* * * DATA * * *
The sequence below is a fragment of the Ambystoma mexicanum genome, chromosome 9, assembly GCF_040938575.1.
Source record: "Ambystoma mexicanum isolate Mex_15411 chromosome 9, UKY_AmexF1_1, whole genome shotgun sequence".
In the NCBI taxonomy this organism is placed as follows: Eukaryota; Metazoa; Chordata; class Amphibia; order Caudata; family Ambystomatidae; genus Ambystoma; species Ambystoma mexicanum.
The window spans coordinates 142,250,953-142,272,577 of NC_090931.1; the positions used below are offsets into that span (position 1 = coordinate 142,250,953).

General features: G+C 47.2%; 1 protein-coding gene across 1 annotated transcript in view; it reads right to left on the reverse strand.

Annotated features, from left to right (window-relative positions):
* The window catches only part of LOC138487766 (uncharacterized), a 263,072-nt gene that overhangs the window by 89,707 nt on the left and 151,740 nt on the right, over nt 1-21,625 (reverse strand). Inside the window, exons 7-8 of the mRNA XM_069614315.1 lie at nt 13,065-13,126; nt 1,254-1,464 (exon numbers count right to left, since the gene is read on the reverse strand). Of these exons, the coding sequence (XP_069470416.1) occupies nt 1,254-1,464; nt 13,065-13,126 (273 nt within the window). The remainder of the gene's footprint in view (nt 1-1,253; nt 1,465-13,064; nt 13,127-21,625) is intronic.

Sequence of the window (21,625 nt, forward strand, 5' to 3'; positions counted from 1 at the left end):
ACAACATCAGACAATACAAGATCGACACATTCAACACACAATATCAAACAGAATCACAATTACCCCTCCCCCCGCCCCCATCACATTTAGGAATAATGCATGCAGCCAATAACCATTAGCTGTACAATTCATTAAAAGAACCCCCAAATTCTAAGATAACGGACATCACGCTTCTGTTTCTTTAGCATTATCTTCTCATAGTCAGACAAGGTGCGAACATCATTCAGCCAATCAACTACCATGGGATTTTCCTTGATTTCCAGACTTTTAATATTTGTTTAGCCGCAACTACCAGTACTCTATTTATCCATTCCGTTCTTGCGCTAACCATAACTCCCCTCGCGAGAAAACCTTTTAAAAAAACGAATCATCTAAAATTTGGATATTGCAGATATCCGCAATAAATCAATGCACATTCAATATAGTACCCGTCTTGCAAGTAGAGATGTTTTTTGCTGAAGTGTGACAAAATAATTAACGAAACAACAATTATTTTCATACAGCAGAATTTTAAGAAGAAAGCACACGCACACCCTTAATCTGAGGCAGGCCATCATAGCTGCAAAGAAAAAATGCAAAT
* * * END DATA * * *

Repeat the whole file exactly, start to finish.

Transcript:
The sequence below is a fragment of the Ambystoma mexicanum genome, chromosome 9, assembly GCF_040938575.1.
Source record: "Ambystoma mexicanum isolate Mex_15411 chromosome 9, UKY_AmexF1_1, whole genome shotgun sequence".
In the NCBI taxonomy this organism is placed as follows: Eukaryota; Metazoa; Chordata; class Amphibia; order Caudata; family Ambystomatidae; genus Ambystoma; species Ambystoma mexicanum.
The window spans coordinates 142,250,953-142,272,577 of NC_090931.1; the positions used below are offsets into that span (position 1 = coordinate 142,250,953).

General features: G+C 47.2%; 1 protein-coding gene across 1 annotated transcript in view; it reads right to left on the reverse strand.

Annotated features, from left to right (window-relative positions):
* The window catches only part of LOC138487766 (uncharacterized), a 263,072-nt gene that overhangs the window by 89,707 nt on the left and 151,740 nt on the right, over nt 1-21,625 (reverse strand). Inside the window, exons 7-8 of the mRNA XM_069614315.1 lie at nt 13,065-13,126; nt 1,254-1,464 (exon numbers count right to left, since the gene is read on the reverse strand). Of these exons, the coding sequence (XP_069470416.1) occupies nt 1,254-1,464; nt 13,065-13,126 (273 nt within the window). The remainder of the gene's footprint in view (nt 1-1,253; nt 1,465-13,064; nt 13,127-21,625) is intronic.

Sequence of the window (21,625 nt, forward strand, 5' to 3'; positions counted from 1 at the left end):
ACAACATCAGACAATACAAGATCGACACATTCAACACACAATATCAAACAGAATCACAATTACCCCTCCCCCCGCCCCCATCACATTTAGGAATAATGCATGCAGCCAATAACCATTAGCTGTACAATTCATTAAAAGAACCCCCAAATTCTAAGATAACGGACATCACGCTTCTGTTTCTTTAGCATTATCTTCTCATAGTCAGACAAGGTGCGAACATCATTCAGCCAATCAACTACCATGGGATTTTCCTTGATTTCCAGACTTTTAATATTTGTTTAGCCGCAACTACCAGTACTCTATTTATCCATTCCGTTCTTGCGCTAACCATAACTCCCCTCGCGAGAAAACCTTTTAAAAAAACGAATCATCTAAAATTTGGATATTGCAGATATCCGCAATAAATCAATGCACATTCAATATAGTACCCGTCTTGCAAGTAGAGATGTTTTTTGCTGAAGTGTGACAAAATAATTAACGAAACAACAATTATTTTCATACAGCAGAATTTTAAGAAGAAAGCACACGCACACCCTTAATCTGAGGCAGGCCATCATAGCTGCAAAGAAAAAATGCAAAT